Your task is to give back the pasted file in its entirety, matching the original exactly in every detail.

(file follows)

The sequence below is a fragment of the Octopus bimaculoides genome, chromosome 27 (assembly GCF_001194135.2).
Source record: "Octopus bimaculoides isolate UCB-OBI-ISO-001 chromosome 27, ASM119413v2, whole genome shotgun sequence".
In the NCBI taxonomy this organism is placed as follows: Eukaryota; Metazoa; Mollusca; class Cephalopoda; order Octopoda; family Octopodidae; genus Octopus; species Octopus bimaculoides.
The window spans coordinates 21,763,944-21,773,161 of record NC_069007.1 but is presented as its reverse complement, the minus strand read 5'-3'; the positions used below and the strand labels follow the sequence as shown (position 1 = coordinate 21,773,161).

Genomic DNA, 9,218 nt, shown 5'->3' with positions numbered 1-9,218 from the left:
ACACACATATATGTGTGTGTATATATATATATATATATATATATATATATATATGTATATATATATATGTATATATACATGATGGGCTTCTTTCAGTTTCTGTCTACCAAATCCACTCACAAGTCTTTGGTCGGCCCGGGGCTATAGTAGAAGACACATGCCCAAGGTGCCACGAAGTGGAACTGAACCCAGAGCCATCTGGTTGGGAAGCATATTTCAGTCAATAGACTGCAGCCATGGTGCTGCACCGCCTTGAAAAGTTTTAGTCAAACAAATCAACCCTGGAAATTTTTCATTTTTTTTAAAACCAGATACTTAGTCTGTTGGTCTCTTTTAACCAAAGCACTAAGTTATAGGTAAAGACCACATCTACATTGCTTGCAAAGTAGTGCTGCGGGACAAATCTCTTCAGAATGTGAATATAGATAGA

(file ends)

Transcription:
The sequence below is a fragment of the Octopus bimaculoides genome, chromosome 27 (assembly GCF_001194135.2).
Source record: "Octopus bimaculoides isolate UCB-OBI-ISO-001 chromosome 27, ASM119413v2, whole genome shotgun sequence".
In the NCBI taxonomy this organism is placed as follows: Eukaryota; Metazoa; Mollusca; class Cephalopoda; order Octopoda; family Octopodidae; genus Octopus; species Octopus bimaculoides.
The window spans coordinates 21,763,944-21,773,161 of record NC_069007.1 but is presented as its reverse complement, the minus strand read 5'-3'; the positions used below and the strand labels follow the sequence as shown (position 1 = coordinate 21,773,161).

Genomic DNA, 9,218 nt, shown 5'->3' with positions numbered 1-9,218 from the left:
ACACACATATATGTGTGTGTATATATATATATATATATATATATATATATATATGTATATATATATATGTATATATACATGATGGGCTTCTTTCAGTTTCTGTCTACCAAATCCACTCACAAGTCTTTGGTCGGCCCGGGGCTATAGTAGAAGACACATGCCCAAGGTGCCACGAAGTGGAACTGAACCCAGAGCCATCTGGTTGGGAAGCATATTTCAGTCAATAGACTGCAGCCATGGTGCTGCACCGCCTTGAAAAGTTTTAGTCAAACAAATCAACCCTGGAAATTTTTCATTTTTTTTAAAACCAGATACTTAGTCTGTTGGTCTCTTTTAACCAAAGCACTAAGTTATAGGTAAAGACCACATCTACATTGCTTGCAAAGTAGTGCTGCGGGACAAATCTCTTCAGAATGTGAATATAGATAGA